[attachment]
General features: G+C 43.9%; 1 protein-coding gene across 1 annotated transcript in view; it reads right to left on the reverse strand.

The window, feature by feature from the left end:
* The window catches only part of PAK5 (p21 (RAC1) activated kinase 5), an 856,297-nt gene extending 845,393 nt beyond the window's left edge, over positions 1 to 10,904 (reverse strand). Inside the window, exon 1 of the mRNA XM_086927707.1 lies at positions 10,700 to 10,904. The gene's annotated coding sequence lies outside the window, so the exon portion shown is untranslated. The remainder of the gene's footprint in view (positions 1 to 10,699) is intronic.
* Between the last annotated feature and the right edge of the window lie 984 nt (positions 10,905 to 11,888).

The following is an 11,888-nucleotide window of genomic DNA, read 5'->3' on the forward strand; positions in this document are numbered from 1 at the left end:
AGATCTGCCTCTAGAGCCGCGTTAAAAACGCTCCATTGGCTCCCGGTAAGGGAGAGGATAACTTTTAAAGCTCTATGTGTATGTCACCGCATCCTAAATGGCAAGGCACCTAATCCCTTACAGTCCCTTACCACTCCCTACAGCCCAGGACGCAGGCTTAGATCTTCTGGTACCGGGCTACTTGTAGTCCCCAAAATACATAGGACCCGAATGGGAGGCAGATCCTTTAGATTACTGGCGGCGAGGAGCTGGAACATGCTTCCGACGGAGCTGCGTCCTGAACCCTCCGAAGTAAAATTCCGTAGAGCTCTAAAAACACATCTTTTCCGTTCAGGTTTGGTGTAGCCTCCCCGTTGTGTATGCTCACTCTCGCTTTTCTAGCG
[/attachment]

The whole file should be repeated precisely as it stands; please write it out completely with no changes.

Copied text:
General features: G+C 43.9%; 1 protein-coding gene across 1 annotated transcript in view; it reads right to left on the reverse strand.

The window, feature by feature from the left end:
* The window catches only part of PAK5 (p21 (RAC1) activated kinase 5), an 856,297-nt gene extending 845,393 nt beyond the window's left edge, over positions 1 to 10,904 (reverse strand). Inside the window, exon 1 of the mRNA XM_086927707.1 lies at positions 10,700 to 10,904. The gene's annotated coding sequence lies outside the window, so the exon portion shown is untranslated. The remainder of the gene's footprint in view (positions 1 to 10,699) is intronic.
* Between the last annotated feature and the right edge of the window lie 984 nt (positions 10,905 to 11,888).

The following is an 11,888-nucleotide window of genomic DNA, read 5'->3' on the forward strand; positions in this document are numbered from 1 at the left end:
AGATCTGCCTCTAGAGCCGCGTTAAAAACGCTCCATTGGCTCCCGGTAAGGGAGAGGATAACTTTTAAAGCTCTATGTGTATGTCACCGCATCCTAAATGGCAAGGCACCTAATCCCTTACAGTCCCTTACCACTCCCTACAGCCCAGGACGCAGGCTTAGATCTTCTGGTACCGGGCTACTTGTAGTCCCCAAAATACATAGGACCCGAATGGGAGGCAGATCCTTTAGATTACTGGCGGCGAGGAGCTGGAACATGCTTCCGACGGAGCTGCGTCCTGAACCCTCCGAAGTAAAATTCCGTAGAGCTCTAAAAACACATCTTTTCCGTTCAGGTTTGGTGTAGCCTCCCCGTTGTGTATGCTCACTCTCGCTTTTCTAGCG